The first time the boys’ eyes truly meet — a brief moment of mutual recognition — follows tragedy. Chiron is tapped to be the target of Terrel’s game the following day, beaten first mercilessly by Kevin and then his classmates. Chiron refuses to give up the names of those who hurt him, because he knows it would mean turning Kevin over to the cops. The young man, bloodied and bruised, takes matters into his own hands. Chiron, a tracking shot following in anticipation, walks up to Terrel and breaks a chair over him.
When Chiron is taken away in a police vehicle, Sanders stares at Jerome blankly. The actor’s hollow visage registers shock, but also something more fraught: the agony of doomed love. Chiron has finally come to recognize what has transpired between the two boys on the dark of the beachfront, but it’s too late.
Sanders and Hibbert play Chiron as fragile and wounded, beaten down by years of learning to hate yourself because what others say about you. As an adult, he learns to wear his scars like a suit of armor. Chiron, now portrayed by Trevante Rhodes, looks little like the nine-year-old hiding from the world. His body filled out with muscle after years spent behind bars, Chiron wears chains and a gold grill, tools in his own performance of masculinity. He took a job peddling drugs on the streets when he got out, eventually working his way up to the top. Rhodes, who currently stars on HBO’s Westworld, has the quiet confidence of a skilled hustler. Speaking with a Marlon Brando mumble, his presence does most of the talking.
The key to the film’s continuity is, as Jenkins suggests, the actor’s eyes. There’s the faintest glimmer in Rhodes of the boys he used to be, something small but recognizable. If you look hard enough, you can fill in the gaps of how Chiron (referred to in the final segment as “Black”) became the man he is now.
An unexpected phone call, however, shatters that façade. Kevin (Andre Holland), who now has a daughter and is working as a chef in Miami, heard a song on the jukebox at his restaurant that reminded him of feelings that remain unspoken between them. Chiron is stunned, and Rhodes barely blinks during their brief conversation, as immobile as a butterfly pinned to the wall. As if pulled by forces he isn’t quite ready to understand, Chiron instantly drives from Miami to his hometown. Rhodes remains unblinking, his taut body an instrument of fate.
The sensuality in Moonlight isn’t strictly sexual. Although Kevin and Chiron enjoy a furtive orgasm on the beach, the film’s most physical moments are about healing. One of the film’s more powerful scenes is one in which Juan teaches Chiron to swim, the camera bobbing up and down with the undulation of the ride. The moment resembles baptism, a cleansing of the young boy’s soul. When the thwarted lovers meet again as adults, it’s Kevin’s warm countenance that begins to nurse Chiron’s wounds, which he had trained himself to ignore. In a rare moment of directness, Chiron explains to Kevin that since that night, no one has ever laid hands on him.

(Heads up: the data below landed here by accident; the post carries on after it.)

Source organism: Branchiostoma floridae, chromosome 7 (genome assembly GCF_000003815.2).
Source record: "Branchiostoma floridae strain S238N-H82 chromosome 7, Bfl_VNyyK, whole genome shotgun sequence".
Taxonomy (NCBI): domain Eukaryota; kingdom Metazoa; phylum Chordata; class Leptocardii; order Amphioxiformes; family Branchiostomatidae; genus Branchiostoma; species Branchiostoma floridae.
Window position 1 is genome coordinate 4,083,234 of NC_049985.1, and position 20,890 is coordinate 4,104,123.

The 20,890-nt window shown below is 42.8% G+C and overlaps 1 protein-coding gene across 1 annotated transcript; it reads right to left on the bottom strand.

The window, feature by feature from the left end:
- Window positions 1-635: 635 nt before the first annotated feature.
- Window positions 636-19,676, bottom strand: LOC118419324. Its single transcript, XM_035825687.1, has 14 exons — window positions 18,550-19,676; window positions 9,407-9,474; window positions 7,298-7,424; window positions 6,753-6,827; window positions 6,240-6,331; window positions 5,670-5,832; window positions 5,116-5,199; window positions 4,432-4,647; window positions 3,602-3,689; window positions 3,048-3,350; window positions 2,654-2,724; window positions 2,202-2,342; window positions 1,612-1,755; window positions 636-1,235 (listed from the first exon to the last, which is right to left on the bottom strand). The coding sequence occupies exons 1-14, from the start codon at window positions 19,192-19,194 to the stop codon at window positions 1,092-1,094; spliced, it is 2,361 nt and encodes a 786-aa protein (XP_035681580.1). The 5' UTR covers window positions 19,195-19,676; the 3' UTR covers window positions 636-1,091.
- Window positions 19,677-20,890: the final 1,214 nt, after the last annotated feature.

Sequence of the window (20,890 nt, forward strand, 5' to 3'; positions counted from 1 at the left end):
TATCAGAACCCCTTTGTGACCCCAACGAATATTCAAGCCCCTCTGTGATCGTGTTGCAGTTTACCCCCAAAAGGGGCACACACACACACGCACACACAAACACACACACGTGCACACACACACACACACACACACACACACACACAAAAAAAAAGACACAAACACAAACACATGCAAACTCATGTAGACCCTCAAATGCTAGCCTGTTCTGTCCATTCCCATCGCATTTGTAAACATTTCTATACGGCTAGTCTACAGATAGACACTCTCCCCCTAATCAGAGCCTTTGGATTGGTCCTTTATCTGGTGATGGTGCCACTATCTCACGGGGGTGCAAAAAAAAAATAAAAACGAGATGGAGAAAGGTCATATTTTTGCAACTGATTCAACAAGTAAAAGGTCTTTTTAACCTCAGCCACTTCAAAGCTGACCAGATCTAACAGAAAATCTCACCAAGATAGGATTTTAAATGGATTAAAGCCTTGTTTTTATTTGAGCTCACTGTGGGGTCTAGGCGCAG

In that moment, Kevin smiles. It’s a small gesture, but an affecting one. Throughout his life, Chiron has learned to view his sexuality as a punishment, and Rhodes plays him like a closed fist. To look at a man with desire and have that longing returned was unthinkable, so it was easier not to look at all.
Traditional romances end with a passionate kiss, when the two leads are finally united in a prolonged lip lock after being kept apart by the machinations of the plot. Kevin, though, offers Chiron a different but more crucial form of intimacy: seeing the man for the first time not for who he would like others to view him as but for who Kevin knows him to be, a man burdened by his secret. When Kevin asks Chiron “Who is you?”, the statement is less a question than a provocation. The film ends with Kevin holding Chiron, as if to suggest that they can share the immense weight of being. They can figure the answers out together.
Rhodes’ choices in this process are small, so small that you might not notice them, and that’s by design. The actor remains predominantly silent in his interactions with Kevin — seemingly lurking in the background of his own scenes. To be a bullied youth who grows up to be a closeted adult must feel that, as if you’re constantly waiting for something, even if you’re not quite sure what. His stoicism conveys multitudes about what it means to lock oneself away and the transformative impact of someone finally handing you the keys.
To see in Moonlight isn’t to believe. It can save a life.